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November 2016 VOL 7, NO 10
Published Studies Underreport Toxicities Associated with Targeted Therapy and Immunotherapy
Most oncologists’ knowledge about toxicities associated with newer therapies comes mainly from clinical trials, but publications of clinical trial safety results may be misleading, according to a study presented at the European Society for Medical Oncology 2016 Congress. The study investigators found suboptimal reporting of adverse events in studies of immunotherapy and targeted therapy published over the past 15 years. In particular, the investigators identified suboptimal reporting of recurrent or late toxicities and the duration of adverse events associated with immunotherapy and targeted therapy.
“Reporting adverse events from clinical trials with new agents is a crucial point, as this will inform physicians and patients regarding the safety profile of that drug and what to expect when starting this therapy in a new patient in everyday clinical practice,” said lead investigator Paolo Bossi, MD, Head & Neck Unit at the Fondazione IRCCS Istituto Nazionale dei Tumori, Milan, Italy.
The study was based on a review of 81 trials of targeted therapies and immunotherapies that were approved by the FDA from 2000 to October 2015 for the treatment of solid tumors in adult patients. Each study was assessed using a 24-point score based on the Consolidated Standards of Reporting Trials guidance.
The trials were conducted mainly in colorectal, lung, and breast cancer and in melanoma and involved more than 45,000 patients; 95% of the trials were conducted in advanced cancers. The experimental drug was studied as a single agent in 51% of cases and in combination with chemotherapy in 32%.
The investigators found that more than 90% of the trials had poor scores related to reporting recurrent and late toxicities, as well as in reporting the duration of adverse events; 86% did not adequately report the time the adverse events occurred, and 75% restricted reporting to adverse events that occurred at a frequency above a fixed threshold.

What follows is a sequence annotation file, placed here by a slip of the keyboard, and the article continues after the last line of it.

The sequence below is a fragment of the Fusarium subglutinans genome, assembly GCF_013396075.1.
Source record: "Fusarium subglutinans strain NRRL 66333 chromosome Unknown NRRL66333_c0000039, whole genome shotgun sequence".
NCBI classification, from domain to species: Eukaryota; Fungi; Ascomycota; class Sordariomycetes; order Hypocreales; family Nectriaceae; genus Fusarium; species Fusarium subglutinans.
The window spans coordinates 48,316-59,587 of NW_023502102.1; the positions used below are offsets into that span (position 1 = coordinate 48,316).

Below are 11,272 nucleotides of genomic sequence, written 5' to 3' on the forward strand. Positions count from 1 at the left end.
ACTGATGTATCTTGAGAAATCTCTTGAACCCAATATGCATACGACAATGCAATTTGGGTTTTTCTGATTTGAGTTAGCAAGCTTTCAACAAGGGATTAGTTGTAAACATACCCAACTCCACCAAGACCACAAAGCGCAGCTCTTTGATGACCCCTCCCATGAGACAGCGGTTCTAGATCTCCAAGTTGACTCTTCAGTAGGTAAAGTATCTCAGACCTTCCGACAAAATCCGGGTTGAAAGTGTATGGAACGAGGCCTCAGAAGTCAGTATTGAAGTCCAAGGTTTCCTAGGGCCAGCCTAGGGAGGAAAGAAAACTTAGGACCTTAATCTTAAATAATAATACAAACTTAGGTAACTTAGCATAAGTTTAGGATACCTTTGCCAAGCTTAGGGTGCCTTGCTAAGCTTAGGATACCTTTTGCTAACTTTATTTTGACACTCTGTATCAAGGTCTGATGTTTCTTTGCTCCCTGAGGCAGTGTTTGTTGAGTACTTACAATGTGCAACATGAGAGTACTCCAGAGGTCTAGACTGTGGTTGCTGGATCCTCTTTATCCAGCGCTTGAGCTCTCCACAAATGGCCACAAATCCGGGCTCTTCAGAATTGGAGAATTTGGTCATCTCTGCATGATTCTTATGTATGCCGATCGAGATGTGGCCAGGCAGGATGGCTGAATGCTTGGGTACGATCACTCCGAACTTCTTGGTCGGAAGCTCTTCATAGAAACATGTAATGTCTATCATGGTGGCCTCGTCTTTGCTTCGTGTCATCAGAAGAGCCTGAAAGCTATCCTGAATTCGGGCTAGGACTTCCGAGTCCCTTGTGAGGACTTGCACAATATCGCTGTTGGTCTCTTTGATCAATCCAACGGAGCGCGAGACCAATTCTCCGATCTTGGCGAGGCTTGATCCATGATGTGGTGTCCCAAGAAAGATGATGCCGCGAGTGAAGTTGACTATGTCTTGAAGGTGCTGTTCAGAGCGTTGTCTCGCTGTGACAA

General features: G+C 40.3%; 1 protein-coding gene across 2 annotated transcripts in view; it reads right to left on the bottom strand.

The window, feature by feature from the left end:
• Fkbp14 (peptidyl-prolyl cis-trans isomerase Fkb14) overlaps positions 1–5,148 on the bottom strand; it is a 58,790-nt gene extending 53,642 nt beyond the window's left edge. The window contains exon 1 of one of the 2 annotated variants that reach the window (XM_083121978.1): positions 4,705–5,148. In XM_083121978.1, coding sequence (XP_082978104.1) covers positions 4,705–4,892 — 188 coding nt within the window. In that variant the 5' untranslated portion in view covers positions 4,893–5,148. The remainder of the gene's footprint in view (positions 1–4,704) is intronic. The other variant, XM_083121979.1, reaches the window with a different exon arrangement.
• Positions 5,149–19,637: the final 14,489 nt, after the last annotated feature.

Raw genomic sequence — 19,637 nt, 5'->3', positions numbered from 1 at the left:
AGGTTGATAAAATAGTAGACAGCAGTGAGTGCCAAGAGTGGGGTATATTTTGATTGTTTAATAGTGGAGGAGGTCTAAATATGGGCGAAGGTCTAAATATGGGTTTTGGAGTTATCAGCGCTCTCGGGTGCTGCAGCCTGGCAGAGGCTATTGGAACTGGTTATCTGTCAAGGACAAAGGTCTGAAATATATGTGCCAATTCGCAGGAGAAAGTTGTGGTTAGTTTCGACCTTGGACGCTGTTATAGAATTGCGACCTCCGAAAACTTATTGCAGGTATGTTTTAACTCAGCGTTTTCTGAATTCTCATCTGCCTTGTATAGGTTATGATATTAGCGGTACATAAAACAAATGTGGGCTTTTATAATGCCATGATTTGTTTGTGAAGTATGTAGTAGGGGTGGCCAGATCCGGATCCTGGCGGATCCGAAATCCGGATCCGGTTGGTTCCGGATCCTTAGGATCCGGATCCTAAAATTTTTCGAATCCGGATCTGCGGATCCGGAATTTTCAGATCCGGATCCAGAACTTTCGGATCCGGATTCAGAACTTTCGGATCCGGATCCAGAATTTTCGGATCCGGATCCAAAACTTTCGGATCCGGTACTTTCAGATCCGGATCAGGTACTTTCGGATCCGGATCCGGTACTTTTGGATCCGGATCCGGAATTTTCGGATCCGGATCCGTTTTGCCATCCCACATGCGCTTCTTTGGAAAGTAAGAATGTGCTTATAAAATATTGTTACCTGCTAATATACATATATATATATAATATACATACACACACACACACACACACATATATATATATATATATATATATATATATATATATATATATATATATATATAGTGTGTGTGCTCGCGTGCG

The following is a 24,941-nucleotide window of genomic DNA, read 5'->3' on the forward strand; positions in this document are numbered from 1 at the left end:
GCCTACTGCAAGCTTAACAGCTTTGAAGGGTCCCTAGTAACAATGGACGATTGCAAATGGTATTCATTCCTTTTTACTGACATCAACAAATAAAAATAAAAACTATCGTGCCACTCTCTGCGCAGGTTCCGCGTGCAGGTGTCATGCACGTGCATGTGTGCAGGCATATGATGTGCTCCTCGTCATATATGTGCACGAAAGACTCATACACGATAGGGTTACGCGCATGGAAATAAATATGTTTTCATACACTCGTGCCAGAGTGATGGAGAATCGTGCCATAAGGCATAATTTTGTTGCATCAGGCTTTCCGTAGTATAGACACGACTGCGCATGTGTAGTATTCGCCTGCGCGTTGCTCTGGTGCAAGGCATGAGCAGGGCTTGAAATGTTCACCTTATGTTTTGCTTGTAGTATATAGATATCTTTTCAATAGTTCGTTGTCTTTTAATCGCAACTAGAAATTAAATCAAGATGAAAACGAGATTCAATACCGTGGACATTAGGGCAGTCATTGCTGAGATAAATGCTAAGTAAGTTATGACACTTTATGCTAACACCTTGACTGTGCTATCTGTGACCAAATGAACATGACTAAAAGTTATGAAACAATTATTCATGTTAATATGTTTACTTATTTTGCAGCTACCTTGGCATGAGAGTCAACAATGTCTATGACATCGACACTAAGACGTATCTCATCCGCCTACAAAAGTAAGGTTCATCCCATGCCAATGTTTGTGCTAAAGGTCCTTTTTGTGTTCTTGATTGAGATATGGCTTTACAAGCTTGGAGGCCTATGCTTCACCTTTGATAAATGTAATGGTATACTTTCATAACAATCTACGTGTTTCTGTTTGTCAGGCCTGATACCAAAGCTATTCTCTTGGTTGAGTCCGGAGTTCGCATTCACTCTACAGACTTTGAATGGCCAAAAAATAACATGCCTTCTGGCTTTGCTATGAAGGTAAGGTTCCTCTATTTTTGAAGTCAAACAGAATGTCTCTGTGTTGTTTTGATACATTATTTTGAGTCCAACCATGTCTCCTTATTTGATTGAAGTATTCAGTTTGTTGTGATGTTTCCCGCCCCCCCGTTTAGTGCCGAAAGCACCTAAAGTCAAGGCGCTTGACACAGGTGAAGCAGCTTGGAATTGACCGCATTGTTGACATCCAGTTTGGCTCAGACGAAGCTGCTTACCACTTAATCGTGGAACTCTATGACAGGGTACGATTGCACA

More than 50% of the reported studies had limitations in the way adverse events were presented, in describing toxicities leading to treatment cessation, and in the follow-up interval assessments. One-third of the studies failed to report dose reductions due to adverse events.
“Toxicities of targeted agents and immunotherapy are obviously different from the toxicities we are used to observing and treating due to chemotherapy, and there are some aspects of the toxicities of these newer agents that we are not so well informed about,” Dr Bossi said.
The 3 axes of reporting toxicities include frequency, severity, and duration of an adverse event. The duration of an adverse event is not typically considered when a new drug comes to market, he noted.
Dr Bossi said he was encouraged to see a trend toward improved reporting of adverse events in recent years. New instruments are available to help physicians both improve the quality of reporting adverse events and discuss potential toxicities with their patients.
He cited the National Cancer Institute’s PRO-CTCAE form, a patient-reported outcome instrument for reporting adverse events. “[This] will allow physicians to collect symptoms as reported by the patients, considering also the severity, intensity, and influence of the symptoms on their quality of life,” Dr Bossi said.
Commenting on this study, Nathan Cherny, MD, Shaare Zedek Medical Centre in Jerusalem, noted that evidence shows clinicians underreport adverse events as well as their severity, compared with patient reports.
“These findings lend further support to the proposal to radically reevaluate the collection and reporting of adverse event data to give weighting to patient-reported data,” Dr Cherny said.